And so, here I am: a 28-year-old biochemist turned computer consultant and amateur philosophizer, trying very hard to ground and justify my re-acknowledged moral sense. Turning to explicitly atheist writers such as Russell for inspiration, direction and support, I've been surprised to discover that even the best of such philosophers that I can find somehow seem tinny, even when I agree with them intellectually. And at the same time, I am drawn to the warmth and depth and compassionate understanding of human nature that I find in religion and religious philosophy. I am, without a doubt, an Atheist; I don't believe in God and don't know how I ever could again do so. But I've come to feel as C. S. Lewis did in the years prior to his conversion to Christianity: I dislike the philosophy with which I agree, and like the philosophy with which I disagree. I'm now forced to actively reconsider religion, faith and God, forced both by reason and by feeling.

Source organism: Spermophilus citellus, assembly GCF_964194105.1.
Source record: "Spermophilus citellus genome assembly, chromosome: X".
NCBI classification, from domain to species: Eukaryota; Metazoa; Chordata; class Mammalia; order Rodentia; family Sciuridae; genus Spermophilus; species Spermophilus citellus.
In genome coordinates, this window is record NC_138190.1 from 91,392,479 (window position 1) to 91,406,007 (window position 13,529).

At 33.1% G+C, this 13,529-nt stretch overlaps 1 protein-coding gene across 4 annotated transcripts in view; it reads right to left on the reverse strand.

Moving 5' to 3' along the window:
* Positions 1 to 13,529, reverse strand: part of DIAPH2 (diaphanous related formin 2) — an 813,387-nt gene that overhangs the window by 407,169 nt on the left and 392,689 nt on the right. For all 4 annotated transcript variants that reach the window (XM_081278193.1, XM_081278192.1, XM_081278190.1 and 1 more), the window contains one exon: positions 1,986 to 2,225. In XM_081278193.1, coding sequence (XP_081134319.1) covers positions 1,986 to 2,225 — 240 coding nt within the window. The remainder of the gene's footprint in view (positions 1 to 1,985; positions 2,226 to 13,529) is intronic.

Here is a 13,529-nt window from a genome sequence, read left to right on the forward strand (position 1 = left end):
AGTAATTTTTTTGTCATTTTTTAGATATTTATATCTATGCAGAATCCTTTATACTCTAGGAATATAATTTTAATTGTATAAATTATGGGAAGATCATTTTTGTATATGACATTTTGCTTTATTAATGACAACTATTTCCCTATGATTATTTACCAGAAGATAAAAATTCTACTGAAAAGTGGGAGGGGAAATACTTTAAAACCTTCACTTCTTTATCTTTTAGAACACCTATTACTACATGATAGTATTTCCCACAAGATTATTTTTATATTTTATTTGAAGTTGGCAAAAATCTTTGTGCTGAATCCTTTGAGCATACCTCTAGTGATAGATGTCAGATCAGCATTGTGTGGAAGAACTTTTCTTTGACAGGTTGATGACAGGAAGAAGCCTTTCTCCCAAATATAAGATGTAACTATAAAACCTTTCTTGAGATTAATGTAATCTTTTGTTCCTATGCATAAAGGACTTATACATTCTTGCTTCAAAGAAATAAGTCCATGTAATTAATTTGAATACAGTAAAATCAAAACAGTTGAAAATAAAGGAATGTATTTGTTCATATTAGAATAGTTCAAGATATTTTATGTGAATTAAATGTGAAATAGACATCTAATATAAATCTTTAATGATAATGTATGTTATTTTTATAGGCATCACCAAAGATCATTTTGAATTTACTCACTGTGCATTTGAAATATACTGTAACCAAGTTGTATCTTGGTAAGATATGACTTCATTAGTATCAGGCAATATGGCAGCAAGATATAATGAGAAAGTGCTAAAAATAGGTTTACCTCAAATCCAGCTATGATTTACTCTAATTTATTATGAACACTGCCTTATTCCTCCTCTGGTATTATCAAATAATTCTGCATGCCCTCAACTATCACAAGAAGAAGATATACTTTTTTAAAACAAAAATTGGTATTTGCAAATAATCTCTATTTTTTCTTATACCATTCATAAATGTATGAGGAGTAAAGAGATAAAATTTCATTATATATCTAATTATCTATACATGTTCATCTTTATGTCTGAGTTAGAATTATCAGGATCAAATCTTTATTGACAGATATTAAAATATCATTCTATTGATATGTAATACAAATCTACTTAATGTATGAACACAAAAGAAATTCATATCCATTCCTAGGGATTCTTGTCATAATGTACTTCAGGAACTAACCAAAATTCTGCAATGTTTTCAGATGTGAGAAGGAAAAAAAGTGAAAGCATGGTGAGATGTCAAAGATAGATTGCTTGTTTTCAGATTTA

Despite my re-emergent religous leanings, I'm still an Atheist, in that I just can't convince myself that God exists. It may very well be said, however, that I'm not a very good Atheist. I might best be described as a non-practising Atheist: I'm a regular communicant my parish church (Anglican again), have taken up an interest in orthodox theology, and dabble in prayer and meditation.

... which brings me to Atheists Anonymous, founded in the hope that I will be able either to learn to justify and accept my religious inclinations, or to at least come to acceptable terms with my Atheism.

Author: Kenneth Moyle, - Last updated:29/04/96